Sunday, February 17, 2008

New "Stupid Sheet"



FFC's diagram of directions, including magnetic deviation for this area: a quick way to relate compass readings to directions of sky events. This is rev 2. You can carry around a print of it and check for standard alignments.

5 comments :

Norman said...

I don't get it -- why is this chart oriented to magnetic north, when everything to the Indians was based on true north? This simply throws everything off and leads to confusion.

pwax said...

The chart is not oriented to magnetic north. Rather, it shows the relation between various directions and magnetic north - which is useful if you have a compass. In particular, if you hold the chart so that magnetic north on the chart lines up with magnetic north on a compass, then the other directions are correct and do not need to be compensated for magnetic deviation (at least not around here). I am not sure what other method would be as easy for an amateur out in the field.

Tim MacSweeney said...

Back in the days before digital watches, the Boy Scout manual showed how to use the sun and a watch to get approximate bearings.
It also showed how to tell approximate time with the shadows of two sticks if you didn't have a watch and were lost in the woods, so you could figure out approximate compass bearings. The Stupid Sheet (which is a misnomer by the way) shows the bearings of many events - as seen on a flat horizon. At various locales, the apparent equinox sunset might set over two standing stones exactly as it appears to touch a spot on a distant hillside that is not at exactly 285 degrees by a magnetic compass, but it's still the equinox sunset sunset at that particular place at that particular time. See: http://wakinguponturtleisland.blogspot.com/2007/03/equinox.html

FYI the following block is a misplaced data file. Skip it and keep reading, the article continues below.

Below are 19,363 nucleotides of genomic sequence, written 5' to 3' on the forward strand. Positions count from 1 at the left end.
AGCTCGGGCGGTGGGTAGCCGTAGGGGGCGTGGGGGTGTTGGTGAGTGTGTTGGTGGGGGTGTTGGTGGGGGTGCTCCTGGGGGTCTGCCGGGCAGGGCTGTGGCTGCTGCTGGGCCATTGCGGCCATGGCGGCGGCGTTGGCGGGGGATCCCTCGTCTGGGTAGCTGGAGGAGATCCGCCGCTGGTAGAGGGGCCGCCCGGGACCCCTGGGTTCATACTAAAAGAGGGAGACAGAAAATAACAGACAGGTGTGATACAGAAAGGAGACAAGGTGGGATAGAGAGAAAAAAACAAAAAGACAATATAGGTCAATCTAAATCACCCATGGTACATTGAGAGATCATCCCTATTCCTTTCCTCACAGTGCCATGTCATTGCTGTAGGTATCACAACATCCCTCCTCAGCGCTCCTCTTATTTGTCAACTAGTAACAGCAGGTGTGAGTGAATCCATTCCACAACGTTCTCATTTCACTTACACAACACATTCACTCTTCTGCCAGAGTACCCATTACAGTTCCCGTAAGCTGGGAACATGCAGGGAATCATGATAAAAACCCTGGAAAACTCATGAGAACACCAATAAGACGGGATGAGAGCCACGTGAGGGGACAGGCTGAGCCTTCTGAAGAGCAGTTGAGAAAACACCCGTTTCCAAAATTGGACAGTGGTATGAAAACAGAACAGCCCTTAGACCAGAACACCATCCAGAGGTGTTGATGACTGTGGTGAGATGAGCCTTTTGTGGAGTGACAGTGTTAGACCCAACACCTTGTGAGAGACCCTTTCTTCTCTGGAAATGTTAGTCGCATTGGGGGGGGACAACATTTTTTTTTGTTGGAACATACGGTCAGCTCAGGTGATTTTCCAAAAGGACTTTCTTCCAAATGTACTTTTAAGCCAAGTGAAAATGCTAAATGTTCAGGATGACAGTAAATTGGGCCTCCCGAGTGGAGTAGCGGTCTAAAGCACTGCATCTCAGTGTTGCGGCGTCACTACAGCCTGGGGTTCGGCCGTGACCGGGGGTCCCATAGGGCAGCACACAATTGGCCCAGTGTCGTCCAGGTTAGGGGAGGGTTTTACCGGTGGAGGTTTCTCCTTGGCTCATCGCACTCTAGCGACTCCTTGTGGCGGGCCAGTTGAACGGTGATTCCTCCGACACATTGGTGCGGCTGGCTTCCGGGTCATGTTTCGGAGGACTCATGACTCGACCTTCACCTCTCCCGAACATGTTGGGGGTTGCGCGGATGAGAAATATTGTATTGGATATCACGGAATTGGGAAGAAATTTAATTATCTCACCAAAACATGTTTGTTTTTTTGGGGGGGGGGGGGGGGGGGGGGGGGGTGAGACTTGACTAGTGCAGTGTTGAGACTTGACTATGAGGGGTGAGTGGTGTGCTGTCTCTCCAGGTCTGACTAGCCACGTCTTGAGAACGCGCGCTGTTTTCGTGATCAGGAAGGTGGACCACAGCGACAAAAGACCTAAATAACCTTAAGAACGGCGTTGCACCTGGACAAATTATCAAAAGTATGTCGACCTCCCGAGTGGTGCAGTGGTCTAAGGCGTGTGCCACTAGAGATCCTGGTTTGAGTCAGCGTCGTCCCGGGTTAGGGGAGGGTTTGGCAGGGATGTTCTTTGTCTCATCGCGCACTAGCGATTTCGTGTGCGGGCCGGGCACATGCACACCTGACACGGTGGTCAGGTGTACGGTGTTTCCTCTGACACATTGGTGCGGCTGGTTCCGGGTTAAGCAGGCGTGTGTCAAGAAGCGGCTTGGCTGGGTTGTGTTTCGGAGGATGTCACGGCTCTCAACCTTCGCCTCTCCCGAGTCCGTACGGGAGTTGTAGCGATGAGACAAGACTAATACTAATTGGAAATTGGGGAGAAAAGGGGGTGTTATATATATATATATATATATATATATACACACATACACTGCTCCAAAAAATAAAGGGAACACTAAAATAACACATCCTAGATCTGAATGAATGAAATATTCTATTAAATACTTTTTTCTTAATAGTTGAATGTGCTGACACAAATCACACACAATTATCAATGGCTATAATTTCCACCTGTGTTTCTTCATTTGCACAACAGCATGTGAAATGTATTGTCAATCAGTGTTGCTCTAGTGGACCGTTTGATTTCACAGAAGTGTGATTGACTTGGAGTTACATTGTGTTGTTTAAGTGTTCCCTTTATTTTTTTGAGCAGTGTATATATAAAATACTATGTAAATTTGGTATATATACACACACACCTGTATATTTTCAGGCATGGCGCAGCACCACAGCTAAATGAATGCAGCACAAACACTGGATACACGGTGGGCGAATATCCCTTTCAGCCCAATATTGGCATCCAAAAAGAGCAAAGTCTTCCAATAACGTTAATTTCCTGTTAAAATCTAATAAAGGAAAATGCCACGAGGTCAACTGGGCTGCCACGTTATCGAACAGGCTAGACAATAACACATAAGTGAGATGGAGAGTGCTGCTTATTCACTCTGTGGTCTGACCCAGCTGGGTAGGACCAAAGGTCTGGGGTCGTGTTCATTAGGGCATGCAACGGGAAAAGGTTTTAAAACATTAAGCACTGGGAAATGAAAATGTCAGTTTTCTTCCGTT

James Gage said...

The degree heading of the sun or moon rising or setting on the horizon is affected by the elevation above true horizon. The degree heading can shift by as much as 3 degrees when the alignment is being viewed from a low spot over a high horizon like a hill. Charts like this are useful for calling attention to the potential of an alignment at a particular location. Confirming an alignment requires a higher standard of evidence and more precise measurements.

James Gage
www.StoneStructures.org

pwax said...

You miss the point of the stupid sheet. It is so you can use a magnetic based compass to get a sense of the directions.

I know it is not accurate enough, given local deviations in the magnetic field, variations in the height of the horizon, and variations in latitude.